Here’s How to Photograph the First Coast-to-Coast Total Eclipse of the Sun Since 1918

Photographers in the U.S. are in for a once-in-a-lifetime opportunity on August 21st when we’ll experience a total eclipse of the sun viewable from coast to coast. The last time this rare event occurred was back in 1918.

To help us all capture this unique natural phenomenon Canon has created “A Total Guide to Totality,” a great web page devoted to explaining everything you need to know about solar eclipse photography.

In addition to maps designed to help you track the event and find the best places to shoot, the site offers equipment tips for choosing the proper lens and making the most of whatever camera you decide to use. There are also how-to articles by photojournalist Dave Henry and Canon Explorer of Light Ken Sklute as well as photos to help you prepare for this awesome event.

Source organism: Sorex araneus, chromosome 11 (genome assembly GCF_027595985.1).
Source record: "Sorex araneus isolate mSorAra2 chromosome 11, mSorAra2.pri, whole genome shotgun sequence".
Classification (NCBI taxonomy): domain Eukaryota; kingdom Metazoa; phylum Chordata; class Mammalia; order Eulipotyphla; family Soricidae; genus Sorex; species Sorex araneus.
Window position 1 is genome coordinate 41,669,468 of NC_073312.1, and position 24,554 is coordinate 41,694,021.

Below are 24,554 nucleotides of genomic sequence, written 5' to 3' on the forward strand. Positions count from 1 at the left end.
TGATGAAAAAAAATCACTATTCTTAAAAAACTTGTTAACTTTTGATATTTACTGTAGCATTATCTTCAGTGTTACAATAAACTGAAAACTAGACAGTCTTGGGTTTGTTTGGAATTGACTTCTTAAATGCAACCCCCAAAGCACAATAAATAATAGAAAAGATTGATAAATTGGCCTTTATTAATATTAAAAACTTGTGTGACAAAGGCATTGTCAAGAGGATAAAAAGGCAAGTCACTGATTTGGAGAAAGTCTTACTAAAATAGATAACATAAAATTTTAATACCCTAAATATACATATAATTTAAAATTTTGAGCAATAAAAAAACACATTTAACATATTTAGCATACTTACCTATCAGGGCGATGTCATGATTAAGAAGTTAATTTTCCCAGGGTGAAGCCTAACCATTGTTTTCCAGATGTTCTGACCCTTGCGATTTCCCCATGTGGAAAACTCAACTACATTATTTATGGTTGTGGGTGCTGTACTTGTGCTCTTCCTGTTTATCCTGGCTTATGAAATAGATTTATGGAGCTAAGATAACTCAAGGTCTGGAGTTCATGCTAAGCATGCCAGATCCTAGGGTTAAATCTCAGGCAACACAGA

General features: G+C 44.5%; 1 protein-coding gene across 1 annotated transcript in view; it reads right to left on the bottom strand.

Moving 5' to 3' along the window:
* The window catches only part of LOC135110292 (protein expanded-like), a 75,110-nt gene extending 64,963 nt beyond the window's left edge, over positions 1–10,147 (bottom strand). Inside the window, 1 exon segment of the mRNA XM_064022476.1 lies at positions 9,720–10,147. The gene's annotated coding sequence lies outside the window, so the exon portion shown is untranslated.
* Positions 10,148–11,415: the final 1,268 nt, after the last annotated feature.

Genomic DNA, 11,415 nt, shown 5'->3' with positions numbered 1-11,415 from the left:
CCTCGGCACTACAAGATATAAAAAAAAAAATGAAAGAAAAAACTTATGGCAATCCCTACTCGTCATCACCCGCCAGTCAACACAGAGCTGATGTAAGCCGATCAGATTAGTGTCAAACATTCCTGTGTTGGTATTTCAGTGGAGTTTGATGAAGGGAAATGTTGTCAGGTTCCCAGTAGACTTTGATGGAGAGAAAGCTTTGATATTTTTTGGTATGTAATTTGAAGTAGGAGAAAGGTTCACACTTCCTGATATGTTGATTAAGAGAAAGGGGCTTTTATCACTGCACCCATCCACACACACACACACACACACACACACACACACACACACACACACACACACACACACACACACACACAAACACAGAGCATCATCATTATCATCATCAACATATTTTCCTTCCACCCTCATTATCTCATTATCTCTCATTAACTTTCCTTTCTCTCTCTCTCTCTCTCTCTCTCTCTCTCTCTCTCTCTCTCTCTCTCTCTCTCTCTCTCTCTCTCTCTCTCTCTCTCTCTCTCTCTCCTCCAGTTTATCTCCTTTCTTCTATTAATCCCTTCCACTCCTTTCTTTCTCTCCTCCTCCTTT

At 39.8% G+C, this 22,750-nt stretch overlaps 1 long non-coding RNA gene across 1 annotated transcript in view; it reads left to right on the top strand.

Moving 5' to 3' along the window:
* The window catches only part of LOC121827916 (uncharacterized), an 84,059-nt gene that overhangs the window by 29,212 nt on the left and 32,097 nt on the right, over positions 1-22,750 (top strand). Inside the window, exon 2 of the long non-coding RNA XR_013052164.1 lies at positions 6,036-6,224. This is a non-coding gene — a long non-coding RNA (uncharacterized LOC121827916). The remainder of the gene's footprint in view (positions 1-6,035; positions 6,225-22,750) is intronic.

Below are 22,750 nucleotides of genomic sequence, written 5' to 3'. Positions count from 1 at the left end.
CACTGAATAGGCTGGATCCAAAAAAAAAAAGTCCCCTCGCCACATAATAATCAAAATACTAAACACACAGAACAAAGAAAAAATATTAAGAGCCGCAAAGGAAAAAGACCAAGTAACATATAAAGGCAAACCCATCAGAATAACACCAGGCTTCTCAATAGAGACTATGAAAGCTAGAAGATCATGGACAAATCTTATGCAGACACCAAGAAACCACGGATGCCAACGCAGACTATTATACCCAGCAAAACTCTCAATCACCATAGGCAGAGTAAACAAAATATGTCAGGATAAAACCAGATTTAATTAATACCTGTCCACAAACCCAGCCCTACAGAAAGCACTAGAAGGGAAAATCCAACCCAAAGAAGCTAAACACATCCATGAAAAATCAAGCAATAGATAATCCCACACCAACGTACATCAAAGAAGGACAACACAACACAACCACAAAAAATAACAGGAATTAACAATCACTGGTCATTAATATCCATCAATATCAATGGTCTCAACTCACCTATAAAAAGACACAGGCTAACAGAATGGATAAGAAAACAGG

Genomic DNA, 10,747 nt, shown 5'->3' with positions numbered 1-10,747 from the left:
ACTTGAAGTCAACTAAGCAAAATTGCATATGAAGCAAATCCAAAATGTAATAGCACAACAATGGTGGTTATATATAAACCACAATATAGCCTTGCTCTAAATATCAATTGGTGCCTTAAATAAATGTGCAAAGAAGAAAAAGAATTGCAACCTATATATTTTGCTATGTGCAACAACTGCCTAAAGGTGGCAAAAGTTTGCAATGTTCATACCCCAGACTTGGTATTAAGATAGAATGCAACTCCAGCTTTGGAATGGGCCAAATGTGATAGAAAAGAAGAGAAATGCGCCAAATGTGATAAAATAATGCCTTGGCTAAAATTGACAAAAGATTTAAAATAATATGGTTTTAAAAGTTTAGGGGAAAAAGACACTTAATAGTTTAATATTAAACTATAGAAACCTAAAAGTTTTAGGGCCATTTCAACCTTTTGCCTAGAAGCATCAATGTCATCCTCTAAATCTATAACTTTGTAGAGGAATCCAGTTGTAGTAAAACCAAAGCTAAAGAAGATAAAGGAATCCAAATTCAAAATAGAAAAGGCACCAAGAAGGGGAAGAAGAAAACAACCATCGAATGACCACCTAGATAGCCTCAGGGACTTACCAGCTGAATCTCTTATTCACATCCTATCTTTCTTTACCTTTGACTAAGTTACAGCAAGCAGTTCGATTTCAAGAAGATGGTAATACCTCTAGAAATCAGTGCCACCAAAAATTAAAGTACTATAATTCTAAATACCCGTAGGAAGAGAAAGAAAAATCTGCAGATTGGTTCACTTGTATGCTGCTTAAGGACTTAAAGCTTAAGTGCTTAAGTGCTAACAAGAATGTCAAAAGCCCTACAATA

Contrary to what you may think, you’ll learn that the best lens for this type of photography isn’t one with the longest focal length. That’s because a lens that’s too powerful will create a sun disk that’s too large to properly render the sun’s corona during the totality phase of the eclipse.

Henry and Sklute also discuss the differences between full-frame and APS-C DSLRs, as well as how you can get great shots using a point-and-shoot “travel zoom” camera that features a powerful zoom range.

©Michael Zeiler/

You’ll also learn about using helpful accessories like teleconverters and angle finders that attach to the eyepiece of your camera, as well as a few safety tips for protecting your eyes, your lenses, and your camera’s sensor. So check out Canon’s “A Total Guide to Totality” and start getting prepared.